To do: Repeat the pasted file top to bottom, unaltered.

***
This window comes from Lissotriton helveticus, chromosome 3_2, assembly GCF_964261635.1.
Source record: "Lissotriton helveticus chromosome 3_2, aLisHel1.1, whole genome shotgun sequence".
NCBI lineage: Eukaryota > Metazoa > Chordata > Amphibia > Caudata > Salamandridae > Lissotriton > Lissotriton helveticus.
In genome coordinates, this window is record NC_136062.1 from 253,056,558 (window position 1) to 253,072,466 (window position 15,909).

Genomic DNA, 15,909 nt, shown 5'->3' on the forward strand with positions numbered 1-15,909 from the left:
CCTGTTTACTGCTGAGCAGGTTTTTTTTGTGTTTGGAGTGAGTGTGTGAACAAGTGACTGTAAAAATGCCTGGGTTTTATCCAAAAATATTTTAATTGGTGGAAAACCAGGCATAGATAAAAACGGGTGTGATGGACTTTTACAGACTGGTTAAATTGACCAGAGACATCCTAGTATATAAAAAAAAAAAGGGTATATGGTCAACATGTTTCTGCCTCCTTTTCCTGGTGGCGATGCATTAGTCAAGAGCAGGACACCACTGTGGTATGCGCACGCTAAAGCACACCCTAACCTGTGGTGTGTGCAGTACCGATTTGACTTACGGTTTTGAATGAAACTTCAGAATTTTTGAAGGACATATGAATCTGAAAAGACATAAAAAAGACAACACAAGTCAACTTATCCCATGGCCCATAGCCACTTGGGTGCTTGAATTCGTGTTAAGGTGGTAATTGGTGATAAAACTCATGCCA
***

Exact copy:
This window comes from Lissotriton helveticus, chromosome 3_2, assembly GCF_964261635.1.
Source record: "Lissotriton helveticus chromosome 3_2, aLisHel1.1, whole genome shotgun sequence".
NCBI lineage: Eukaryota > Metazoa > Chordata > Amphibia > Caudata > Salamandridae > Lissotriton > Lissotriton helveticus.
In genome coordinates, this window is record NC_136062.1 from 253,056,558 (window position 1) to 253,072,466 (window position 15,909).

Genomic DNA, 15,909 nt, shown 5'->3' on the forward strand with positions numbered 1-15,909 from the left:
CCTGTTTACTGCTGAGCAGGTTTTTTTTGTGTTTGGAGTGAGTGTGTGAACAAGTGACTGTAAAAATGCCTGGGTTTTATCCAAAAATATTTTAATTGGTGGAAAACCAGGCATAGATAAAAACGGGTGTGATGGACTTTTACAGACTGGTTAAATTGACCAGAGACATCCTAGTATATAAAAAAAAAAAGGGTATATGGTCAACATGTTTCTGCCTCCTTTTCCTGGTGGCGATGCATTAGTCAAGAGCAGGACACCACTGTGGTATGCGCACGCTAAAGCACACCCTAACCTGTGGTGTGTGCAGTACCGATTTGACTTACGGTTTTGAATGAAACTTCAGAATTTTTGAAGGACATATGAATCTGAAAAGACATAAAAAAGACAACACAAGTCAACTTATCCCATGGCCCATAGCCACTTGGGTGCTTGAATTCGTGTTAAGGTGGTAATTGGTGATAAAACTCATGCCA